Another case of stationary cars being rammed by a heavy vehicle, this time with fatalities. Four people were killed when a container truck skidded and crashed into a towing vehicle that was in the midst of lifting a stalled Proton Exora on the roadside at Km 135.7 of the East Coast highway (LPT) in the direction towards Kuantan.

The accident, which happened on Saturday, saw the Exora being plunged into a 13 metre-deep ravine on the side of the highway from the force of the impact. A Proton Waja, which stopped at the scene, was also damaged in the collision. Two elderly people and a teenage boy in the MPV, as well as a LPT worker operating the tow truck, died on the scene, Berita Harian reported.

State fire and rescue department (JBPM) press officer, Zulfadli Zakaria, said eight other individuals, who were also riding in Exora were seriously injured in the crash. Additionally, another individual from the towing crane lorry as well as four individuals from the Waja were also injured in the incident. Meanwhile, the container truck driver did not suffer any injury.

It is not known what caused the trailer lorry to crash into the three other vehicles, but the incident is just another in a list of such occurrences that have taken place in recent times. Earlier this month, 11 vehicles were damaged when a trailer lorry crashed into them at a traffic light intersection in Shah Alam.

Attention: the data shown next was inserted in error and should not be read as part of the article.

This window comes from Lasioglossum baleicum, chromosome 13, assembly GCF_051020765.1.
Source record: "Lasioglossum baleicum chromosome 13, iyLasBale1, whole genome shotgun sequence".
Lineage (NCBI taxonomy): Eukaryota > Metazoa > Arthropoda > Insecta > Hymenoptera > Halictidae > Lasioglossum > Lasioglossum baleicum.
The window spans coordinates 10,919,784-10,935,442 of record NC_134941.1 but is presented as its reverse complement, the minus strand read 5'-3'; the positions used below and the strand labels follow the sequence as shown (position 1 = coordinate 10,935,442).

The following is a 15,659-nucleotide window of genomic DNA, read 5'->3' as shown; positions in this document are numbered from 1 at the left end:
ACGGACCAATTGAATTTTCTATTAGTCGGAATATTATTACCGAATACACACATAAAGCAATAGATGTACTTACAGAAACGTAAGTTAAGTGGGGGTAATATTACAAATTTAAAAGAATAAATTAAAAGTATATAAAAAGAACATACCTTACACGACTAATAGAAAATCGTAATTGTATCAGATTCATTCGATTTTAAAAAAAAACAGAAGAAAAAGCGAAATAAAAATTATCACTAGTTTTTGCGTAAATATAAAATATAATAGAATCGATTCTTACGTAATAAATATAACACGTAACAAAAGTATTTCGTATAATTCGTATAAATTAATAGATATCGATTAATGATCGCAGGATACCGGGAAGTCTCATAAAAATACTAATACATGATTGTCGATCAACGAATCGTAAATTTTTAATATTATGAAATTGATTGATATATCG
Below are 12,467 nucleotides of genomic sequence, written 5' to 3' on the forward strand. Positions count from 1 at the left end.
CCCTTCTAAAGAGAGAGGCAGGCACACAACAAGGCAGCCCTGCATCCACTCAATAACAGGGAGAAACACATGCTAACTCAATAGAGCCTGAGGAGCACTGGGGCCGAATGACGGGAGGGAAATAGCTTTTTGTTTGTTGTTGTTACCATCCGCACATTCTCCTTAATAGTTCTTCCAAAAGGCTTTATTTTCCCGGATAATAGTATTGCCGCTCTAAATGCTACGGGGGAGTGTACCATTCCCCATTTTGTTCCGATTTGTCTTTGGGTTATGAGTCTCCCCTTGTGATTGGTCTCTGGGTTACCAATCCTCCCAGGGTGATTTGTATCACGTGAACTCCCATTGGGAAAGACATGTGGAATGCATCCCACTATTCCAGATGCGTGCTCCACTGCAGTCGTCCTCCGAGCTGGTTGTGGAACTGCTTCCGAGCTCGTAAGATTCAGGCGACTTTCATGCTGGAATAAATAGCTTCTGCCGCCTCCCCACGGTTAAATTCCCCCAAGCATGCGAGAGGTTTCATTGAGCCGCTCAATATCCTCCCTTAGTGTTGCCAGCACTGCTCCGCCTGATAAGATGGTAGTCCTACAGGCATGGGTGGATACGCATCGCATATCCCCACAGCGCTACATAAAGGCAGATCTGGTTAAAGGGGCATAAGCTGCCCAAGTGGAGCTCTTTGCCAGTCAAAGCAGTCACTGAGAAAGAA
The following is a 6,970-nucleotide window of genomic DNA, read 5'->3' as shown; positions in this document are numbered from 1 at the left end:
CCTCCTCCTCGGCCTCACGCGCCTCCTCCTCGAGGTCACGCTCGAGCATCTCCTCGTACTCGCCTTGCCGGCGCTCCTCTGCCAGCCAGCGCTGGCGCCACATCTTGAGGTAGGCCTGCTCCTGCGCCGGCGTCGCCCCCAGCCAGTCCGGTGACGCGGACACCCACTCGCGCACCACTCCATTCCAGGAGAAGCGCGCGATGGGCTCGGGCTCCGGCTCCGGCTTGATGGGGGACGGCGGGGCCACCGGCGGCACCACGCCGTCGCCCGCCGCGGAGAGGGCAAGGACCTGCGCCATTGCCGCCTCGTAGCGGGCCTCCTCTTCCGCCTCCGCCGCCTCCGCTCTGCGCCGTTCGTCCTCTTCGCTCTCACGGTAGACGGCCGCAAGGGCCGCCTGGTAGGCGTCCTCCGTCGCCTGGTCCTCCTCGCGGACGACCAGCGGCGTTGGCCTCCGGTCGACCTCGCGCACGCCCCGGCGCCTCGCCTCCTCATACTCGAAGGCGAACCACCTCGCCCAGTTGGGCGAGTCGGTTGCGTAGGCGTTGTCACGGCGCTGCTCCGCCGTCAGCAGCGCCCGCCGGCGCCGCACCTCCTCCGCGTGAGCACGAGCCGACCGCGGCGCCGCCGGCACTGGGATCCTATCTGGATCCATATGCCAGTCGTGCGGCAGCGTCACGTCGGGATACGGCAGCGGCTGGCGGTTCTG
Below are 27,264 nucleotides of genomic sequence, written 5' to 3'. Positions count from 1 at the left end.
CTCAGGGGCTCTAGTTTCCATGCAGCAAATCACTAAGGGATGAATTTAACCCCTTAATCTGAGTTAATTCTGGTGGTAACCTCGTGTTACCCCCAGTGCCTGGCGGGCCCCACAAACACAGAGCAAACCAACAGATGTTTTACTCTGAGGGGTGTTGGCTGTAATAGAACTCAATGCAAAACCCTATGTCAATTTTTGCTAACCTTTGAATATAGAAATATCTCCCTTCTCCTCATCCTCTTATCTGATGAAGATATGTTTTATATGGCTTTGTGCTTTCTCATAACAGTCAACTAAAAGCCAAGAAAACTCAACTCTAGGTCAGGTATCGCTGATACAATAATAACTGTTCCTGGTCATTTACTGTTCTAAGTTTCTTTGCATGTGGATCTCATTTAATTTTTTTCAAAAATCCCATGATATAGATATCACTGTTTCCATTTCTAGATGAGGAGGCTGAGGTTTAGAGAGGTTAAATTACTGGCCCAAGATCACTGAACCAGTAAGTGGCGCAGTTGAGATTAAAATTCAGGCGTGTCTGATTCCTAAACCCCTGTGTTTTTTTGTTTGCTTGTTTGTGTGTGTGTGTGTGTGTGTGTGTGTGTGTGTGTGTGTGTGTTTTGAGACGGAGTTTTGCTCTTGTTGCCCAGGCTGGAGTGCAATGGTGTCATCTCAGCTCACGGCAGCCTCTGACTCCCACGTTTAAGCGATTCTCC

In July, a lorry ploughed into queuing vehicles at the Causeway, Singapore-bound. The same month, there was an accident on the PLUS highway where a cement lorry crashed into some cars and skipped into the opposite direction. Back in April, a lorry with faulty brakes ploughed through five cars at the Menora tunnel stretch on the North-South Expressway (NSE).

In this most recent case, was it human error, or malfunctioning equipment on a vehicle, that caused the mishap? Whatever the case may be, four people have needlessly lost their lives, and the question must be, how many more will suffer the same fate if proactive steps to ensure change aren’t taken?

The rules and regulations governing commercial vehicles, involving mandatory inspection, maintenance and the enforcement aspects, are all in place, but determining why lorry accidents continue to occur remains elusive. What do you think needs to be done to effect change? Share your thoughts with us in the comments section.